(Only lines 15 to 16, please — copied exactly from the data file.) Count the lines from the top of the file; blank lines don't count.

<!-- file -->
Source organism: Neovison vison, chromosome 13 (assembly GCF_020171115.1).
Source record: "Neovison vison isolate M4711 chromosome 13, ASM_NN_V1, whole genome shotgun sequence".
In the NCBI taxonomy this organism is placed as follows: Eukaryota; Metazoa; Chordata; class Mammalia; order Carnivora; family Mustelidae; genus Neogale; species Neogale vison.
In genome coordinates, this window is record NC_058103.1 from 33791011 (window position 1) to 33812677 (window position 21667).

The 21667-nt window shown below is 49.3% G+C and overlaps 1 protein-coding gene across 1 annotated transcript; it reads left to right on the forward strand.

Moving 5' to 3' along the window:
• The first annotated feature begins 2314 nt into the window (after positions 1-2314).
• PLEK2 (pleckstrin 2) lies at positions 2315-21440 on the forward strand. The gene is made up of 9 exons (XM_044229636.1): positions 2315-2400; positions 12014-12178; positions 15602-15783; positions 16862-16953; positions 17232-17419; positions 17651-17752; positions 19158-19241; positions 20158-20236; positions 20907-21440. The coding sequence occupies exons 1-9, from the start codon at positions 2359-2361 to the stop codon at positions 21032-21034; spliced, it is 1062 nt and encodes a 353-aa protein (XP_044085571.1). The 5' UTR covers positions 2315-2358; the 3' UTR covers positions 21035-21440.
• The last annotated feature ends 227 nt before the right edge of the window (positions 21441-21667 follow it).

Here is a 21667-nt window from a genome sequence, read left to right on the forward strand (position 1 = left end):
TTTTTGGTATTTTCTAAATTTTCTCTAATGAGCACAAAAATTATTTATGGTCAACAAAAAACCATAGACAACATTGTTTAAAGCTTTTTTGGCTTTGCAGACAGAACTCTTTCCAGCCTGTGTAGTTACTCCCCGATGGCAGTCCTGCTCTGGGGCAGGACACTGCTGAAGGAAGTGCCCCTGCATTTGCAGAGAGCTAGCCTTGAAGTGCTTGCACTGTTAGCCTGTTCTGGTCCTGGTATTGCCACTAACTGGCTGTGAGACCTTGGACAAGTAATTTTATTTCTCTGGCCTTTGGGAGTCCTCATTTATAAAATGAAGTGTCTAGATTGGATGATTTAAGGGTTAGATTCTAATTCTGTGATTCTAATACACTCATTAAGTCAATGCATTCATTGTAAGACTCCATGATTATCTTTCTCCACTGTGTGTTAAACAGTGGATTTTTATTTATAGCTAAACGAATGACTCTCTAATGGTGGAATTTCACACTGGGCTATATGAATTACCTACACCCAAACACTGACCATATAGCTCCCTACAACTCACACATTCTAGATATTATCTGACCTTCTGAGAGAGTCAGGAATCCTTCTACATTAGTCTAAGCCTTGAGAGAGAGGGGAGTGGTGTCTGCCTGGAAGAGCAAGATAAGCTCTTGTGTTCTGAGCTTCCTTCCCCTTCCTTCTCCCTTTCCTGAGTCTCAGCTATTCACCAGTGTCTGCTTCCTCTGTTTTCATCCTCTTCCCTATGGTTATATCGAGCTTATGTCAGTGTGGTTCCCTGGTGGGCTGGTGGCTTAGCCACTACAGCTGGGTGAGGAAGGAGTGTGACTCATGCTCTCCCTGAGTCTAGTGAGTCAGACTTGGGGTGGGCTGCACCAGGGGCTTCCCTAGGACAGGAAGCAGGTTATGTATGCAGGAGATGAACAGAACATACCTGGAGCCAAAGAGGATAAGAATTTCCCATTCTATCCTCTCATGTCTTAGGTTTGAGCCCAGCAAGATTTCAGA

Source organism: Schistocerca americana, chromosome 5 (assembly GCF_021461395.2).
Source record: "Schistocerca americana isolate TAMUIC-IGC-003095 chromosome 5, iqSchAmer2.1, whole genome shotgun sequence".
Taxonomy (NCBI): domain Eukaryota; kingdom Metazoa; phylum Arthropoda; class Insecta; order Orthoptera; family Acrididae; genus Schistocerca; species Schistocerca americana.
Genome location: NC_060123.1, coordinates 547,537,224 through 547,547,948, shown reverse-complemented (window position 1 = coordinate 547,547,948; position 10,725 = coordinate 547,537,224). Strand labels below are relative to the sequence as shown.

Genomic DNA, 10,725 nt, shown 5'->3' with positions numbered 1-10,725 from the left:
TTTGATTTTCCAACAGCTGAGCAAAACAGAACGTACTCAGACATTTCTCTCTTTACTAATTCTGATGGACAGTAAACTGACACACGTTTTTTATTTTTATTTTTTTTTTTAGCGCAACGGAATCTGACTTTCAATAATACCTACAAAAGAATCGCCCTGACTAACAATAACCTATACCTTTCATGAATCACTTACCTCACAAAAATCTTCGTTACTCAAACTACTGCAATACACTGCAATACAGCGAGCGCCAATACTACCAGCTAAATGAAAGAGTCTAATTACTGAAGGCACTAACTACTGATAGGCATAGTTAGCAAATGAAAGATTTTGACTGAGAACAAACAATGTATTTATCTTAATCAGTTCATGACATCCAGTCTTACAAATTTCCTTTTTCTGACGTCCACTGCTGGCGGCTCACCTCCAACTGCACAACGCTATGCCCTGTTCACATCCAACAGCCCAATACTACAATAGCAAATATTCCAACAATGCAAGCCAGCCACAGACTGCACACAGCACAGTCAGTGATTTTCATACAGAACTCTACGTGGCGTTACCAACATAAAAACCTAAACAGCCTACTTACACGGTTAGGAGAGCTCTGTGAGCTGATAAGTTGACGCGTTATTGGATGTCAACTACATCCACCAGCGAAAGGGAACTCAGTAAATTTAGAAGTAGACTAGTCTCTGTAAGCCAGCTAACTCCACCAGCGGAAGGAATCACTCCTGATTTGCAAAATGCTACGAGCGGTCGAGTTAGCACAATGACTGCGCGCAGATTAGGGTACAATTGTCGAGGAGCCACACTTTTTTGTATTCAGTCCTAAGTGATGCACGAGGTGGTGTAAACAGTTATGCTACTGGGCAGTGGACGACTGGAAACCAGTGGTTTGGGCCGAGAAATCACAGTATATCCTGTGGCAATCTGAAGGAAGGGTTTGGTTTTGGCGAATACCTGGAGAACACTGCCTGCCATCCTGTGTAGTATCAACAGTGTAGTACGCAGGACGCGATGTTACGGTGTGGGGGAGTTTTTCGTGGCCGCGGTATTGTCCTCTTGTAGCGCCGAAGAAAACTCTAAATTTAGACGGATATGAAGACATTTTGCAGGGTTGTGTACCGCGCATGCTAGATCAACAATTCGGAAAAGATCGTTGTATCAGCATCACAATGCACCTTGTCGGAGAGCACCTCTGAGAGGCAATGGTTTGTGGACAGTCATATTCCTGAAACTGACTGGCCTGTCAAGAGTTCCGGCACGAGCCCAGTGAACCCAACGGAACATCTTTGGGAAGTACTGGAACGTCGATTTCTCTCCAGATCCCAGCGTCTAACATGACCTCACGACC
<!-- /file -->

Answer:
Genome location: NC_060123.1, coordinates 547,537,224 through 547,547,948, shown reverse-complemented (window position 1 = coordinate 547,547,948; position 10,725 = coordinate 547,537,224). Strand labels below are relative to the sequence as shown.

Genomic DNA, 10,725 nt, shown 5'->3' with positions numbered 1-10,725 from the left: